Survey mode influence on patient-reported outcome scores in orthopaedic surgery: telephone results may be positively biased.

Abstract: Patient-reported outcome (PRO) scores are used to evaluate treatment modalities in orthopaedic surgery. The method of PRO collection may introduce bias to reported surgical outcomes due to the presence of an interviewer. This study evaluates post-operative PROs for variation of outcomes between survey methods-in-person, online, or telephone.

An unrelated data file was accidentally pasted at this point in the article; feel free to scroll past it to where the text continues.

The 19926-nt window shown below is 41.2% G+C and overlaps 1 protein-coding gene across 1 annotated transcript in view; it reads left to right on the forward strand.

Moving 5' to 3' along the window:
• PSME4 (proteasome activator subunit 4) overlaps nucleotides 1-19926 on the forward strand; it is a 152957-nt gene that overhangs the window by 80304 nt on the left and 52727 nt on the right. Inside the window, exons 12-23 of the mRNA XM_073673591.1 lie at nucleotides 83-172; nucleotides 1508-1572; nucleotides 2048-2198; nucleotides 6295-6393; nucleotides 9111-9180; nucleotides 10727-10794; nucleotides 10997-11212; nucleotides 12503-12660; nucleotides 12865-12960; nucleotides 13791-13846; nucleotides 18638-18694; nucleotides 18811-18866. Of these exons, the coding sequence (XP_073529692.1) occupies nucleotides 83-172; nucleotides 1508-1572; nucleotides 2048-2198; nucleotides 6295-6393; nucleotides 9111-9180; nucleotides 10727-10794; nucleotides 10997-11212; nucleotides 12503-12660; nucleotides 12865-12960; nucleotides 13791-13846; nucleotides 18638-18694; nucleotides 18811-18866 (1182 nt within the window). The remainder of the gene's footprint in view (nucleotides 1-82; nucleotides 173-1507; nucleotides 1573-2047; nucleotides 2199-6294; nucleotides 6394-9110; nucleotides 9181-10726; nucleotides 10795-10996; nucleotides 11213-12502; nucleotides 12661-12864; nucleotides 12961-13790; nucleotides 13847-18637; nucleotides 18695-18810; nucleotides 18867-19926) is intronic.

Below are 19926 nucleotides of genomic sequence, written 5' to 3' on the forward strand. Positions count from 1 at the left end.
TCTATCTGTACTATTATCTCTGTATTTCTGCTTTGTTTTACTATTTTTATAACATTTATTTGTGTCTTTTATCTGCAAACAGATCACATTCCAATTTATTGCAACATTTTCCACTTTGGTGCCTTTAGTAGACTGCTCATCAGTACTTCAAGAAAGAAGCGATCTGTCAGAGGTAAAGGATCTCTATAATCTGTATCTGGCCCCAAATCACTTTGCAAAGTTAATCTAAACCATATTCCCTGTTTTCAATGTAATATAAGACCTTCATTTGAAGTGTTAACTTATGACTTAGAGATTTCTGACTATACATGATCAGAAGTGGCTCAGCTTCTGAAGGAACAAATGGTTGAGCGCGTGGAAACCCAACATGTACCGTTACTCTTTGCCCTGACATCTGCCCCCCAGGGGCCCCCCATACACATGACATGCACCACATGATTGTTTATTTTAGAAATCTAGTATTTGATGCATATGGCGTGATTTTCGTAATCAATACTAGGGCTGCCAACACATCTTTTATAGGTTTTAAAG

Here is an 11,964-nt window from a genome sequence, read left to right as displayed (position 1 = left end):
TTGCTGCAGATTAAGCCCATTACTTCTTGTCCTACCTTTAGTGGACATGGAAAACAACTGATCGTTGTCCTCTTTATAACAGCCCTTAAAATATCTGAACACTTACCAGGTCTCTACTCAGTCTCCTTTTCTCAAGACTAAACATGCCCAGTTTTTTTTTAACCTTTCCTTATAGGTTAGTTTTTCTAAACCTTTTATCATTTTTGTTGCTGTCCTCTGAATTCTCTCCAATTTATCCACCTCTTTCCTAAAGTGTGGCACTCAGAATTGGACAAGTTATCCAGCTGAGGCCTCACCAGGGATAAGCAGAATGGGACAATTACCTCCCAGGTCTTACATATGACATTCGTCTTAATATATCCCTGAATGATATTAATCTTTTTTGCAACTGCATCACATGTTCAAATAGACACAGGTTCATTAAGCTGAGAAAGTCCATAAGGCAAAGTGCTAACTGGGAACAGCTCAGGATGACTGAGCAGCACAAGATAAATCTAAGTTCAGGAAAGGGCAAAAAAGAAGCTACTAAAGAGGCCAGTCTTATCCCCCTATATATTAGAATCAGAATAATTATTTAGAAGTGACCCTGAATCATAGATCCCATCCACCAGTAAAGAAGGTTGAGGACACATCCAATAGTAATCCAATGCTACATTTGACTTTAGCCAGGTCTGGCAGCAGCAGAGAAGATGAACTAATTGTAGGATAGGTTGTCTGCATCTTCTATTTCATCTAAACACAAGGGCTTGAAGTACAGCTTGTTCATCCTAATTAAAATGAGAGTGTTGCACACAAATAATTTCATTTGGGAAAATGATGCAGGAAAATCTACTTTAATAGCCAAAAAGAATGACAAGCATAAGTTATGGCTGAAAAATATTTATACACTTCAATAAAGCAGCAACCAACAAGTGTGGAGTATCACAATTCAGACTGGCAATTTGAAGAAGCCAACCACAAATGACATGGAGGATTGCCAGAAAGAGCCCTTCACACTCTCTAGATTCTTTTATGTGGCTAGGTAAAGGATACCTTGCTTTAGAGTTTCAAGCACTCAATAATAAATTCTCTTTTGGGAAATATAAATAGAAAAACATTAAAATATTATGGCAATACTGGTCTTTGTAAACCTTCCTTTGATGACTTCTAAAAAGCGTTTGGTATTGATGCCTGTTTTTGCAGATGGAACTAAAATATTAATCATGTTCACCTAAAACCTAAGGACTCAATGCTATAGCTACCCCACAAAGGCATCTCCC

Methods: From 2008 to 2011, 456 patients underwent arthroscopic surgical treatment for acetabular labral tears. All pre-operative surveys were completed in the clinic during pre-operative visit. Two-year follow-up questionnaires were completed by 385 (84 %) patients. The PRO data were prospectively collected pre- and post-operatively using five tools: modified Harris Hip Score (mHHS), Hip Outcome Score Activities of Daily Living (HOS-ADLS), Hip Outcome Score Sports-Specific Subscale (HOS-SSS), Non-Arthritic Hip Score (NAHS), and visual analog scale. Patients were grouped according to method of 2-year follow-up: in-person during follow-up visit (102 patients, 26 %), online by email prompt (138 patients, 36 %), or telephone with an interviewer (145 patients, 38 %).

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